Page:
Mealtime Memo – May 2021

May 2021 Mealtime Memo

Let’s Try New Things!

This month, encourage children to try new things! Show children that trying new foods doesn’t have to be scary—it can be fun! Tap into their sense of curiosity and adventure and inspire them to expand their palates.

May Food Themes

May has several food themes related to the Child and Adult Care Food Program (CACFP) meal pattern. Keeping children, especially picky eaters, interested in healthy eating can be a challenge. Consider using some of these themes in your menus to help build excitement for trying new foods.

National Salad Month

Salads can sometimes have a reputation for being piles of vegetables that only adults want to eat. Salads provide an excellent opportunity to create colorful, flavorful dishes packed with important nutrients. Include a variety of vegetables, fruits, cheeses, and nuts. Salad dressings provide further opportunities for creativity and flavor. Celebrate National Salad Month and spark adventure with USDA MyPlate’s Chicken, Rice, and Fruit Salad.

National Salsa Month

“Salsa” translates to the word “sauce” and comes in a wide variety. While we typically think of salsa as the condiment made with tomatoes, onions, and chiles, it can contain an assortment of vegetables, fruits, beans, herbs, and spices. Salsa is very versatile and can be used in a wide range of dishes. Encourage children to try foods (without pressuring them) and dive into a new world of colors and flavors with USDA MyPlate’s Farmers Market Salsa.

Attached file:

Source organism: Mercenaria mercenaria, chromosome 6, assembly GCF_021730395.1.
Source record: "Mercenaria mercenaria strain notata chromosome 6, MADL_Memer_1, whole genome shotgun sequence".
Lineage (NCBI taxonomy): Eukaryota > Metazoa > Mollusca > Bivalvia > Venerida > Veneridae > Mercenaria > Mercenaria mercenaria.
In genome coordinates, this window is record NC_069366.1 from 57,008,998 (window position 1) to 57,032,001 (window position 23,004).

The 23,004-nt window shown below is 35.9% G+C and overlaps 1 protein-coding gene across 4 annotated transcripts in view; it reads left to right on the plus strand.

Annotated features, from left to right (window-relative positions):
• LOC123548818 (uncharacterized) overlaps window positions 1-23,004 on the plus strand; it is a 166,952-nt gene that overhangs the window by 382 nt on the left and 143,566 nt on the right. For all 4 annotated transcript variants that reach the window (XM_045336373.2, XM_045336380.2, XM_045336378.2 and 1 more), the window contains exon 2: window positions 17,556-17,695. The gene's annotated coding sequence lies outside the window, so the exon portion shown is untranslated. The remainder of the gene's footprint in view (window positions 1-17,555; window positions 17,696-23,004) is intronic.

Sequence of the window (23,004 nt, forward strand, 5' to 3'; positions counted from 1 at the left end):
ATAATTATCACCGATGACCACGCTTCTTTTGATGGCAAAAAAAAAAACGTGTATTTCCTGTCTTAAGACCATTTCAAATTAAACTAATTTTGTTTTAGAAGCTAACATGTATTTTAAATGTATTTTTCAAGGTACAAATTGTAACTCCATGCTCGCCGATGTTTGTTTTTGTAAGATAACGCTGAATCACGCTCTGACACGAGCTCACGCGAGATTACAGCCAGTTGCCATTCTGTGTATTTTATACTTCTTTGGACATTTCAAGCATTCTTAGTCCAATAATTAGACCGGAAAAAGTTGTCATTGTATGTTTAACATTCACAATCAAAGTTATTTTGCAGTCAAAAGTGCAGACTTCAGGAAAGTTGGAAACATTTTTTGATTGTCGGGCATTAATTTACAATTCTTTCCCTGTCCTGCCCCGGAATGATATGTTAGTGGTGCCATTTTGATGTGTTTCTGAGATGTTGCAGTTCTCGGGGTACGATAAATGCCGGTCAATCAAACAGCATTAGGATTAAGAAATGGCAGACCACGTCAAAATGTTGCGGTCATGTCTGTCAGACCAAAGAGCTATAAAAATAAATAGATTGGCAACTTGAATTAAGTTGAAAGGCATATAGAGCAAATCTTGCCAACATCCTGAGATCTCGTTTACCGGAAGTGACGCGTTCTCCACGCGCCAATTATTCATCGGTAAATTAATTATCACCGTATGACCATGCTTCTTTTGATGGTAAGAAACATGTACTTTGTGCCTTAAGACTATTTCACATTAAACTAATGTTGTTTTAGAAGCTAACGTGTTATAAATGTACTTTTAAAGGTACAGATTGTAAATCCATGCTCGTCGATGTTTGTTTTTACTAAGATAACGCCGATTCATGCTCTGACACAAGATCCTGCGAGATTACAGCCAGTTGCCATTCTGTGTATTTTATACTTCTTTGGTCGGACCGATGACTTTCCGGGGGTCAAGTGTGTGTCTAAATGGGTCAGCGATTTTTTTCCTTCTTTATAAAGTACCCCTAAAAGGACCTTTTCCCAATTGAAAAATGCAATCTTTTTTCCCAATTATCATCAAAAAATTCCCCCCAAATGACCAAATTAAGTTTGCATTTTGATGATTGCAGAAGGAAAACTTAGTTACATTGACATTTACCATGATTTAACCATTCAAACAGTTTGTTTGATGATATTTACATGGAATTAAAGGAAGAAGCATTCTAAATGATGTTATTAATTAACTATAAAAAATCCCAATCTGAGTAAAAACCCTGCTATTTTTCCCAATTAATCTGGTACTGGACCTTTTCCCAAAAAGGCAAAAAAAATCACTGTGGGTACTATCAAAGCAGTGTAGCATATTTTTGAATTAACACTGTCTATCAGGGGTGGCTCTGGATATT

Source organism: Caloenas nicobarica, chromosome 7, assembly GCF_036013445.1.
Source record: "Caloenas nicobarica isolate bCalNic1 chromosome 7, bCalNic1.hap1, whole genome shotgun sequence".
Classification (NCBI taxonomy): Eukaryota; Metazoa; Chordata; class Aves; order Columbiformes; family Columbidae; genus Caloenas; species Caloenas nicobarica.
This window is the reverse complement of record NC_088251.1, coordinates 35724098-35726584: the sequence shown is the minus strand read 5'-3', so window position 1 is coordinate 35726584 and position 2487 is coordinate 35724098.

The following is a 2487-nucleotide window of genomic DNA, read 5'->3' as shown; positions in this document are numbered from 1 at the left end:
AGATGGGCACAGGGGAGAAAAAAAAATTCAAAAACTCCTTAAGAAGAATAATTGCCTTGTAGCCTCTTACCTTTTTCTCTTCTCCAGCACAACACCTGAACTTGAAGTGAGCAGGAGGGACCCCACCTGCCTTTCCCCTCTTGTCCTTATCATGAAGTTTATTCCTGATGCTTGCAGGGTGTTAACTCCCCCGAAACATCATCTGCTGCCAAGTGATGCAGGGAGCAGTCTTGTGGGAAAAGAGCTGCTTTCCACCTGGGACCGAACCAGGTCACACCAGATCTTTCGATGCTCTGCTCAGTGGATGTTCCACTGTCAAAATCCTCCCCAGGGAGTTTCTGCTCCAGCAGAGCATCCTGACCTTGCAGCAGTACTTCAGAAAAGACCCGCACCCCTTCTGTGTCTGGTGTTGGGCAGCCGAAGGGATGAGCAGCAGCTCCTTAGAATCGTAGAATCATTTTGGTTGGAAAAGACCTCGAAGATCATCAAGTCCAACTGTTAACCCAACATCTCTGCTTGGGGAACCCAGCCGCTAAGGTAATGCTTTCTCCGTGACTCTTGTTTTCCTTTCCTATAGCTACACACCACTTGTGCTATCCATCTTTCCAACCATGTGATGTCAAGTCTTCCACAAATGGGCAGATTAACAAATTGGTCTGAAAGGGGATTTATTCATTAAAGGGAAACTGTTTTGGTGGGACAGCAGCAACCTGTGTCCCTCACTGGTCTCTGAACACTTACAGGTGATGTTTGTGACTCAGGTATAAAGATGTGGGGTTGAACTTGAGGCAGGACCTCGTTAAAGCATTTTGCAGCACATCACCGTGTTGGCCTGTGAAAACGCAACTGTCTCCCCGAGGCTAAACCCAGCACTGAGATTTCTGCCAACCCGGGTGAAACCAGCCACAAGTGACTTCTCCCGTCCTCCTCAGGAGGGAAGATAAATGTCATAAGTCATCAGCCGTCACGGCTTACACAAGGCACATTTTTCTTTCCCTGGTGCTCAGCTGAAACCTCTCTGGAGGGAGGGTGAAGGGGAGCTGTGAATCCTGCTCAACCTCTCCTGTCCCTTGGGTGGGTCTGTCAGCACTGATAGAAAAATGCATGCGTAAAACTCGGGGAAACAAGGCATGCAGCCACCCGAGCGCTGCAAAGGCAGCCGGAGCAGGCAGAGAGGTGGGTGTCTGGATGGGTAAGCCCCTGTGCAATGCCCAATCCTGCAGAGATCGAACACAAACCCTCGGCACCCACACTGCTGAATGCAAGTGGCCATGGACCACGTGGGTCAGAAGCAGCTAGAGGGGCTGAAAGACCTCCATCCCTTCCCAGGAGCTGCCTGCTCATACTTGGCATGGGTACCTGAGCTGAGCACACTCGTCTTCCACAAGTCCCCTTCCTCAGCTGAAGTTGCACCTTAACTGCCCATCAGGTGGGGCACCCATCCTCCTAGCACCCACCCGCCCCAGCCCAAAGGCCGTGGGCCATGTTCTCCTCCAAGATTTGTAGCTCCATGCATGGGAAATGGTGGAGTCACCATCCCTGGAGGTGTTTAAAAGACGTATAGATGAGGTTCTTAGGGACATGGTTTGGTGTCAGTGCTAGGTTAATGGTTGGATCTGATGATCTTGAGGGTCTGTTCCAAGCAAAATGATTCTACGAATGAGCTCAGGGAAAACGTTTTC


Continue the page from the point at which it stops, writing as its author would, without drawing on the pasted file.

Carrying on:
National Strawberry Month

May is National Strawberry Month, providing a perfect opportunity to feature this fruit that is packed with nutrients and low in calories. Strawberries are an excellent source of vitamin C, vitamin A, iron, fiber, and folic acid. Sweet in taste, strawberries can be eaten on their own or added to a salad. They also provide flavor and nutrients to many desserts. Give your children a sweet and nutritious treat with USDA MyPlate’s Fruit Pizza.

National Herb Week: May 3 – 9

The word “herb” refers to any green or leafy part of a plant used for seasoning and flavoring a recipe but not used as the main ingredient. Herbs have aromatic properties that enhance the flavor and fragrance of many of our favorite dishes. Some examples of herbs include basil, rosemary, dill, thyme, and parsley. While it is common to use salt, sugar, and butter to add flavor to dishes, herbs and spices provide a healthier, lower-calorie, and lower-sodium alternative. Utilize herbs to pack flavor into your potatoes with USDA MyPlate’s Roasted Herb Potatoes.

What’s in Season in May?

Fruits and vegetables always taste better when they are in season in your area and are harvested closer to the peak of freshness than those that spend a lot of time in shipping, possibly traveling thousands of miles. This section features several in-season fruits and vegetables. Consider including some of this produce in your menus this month.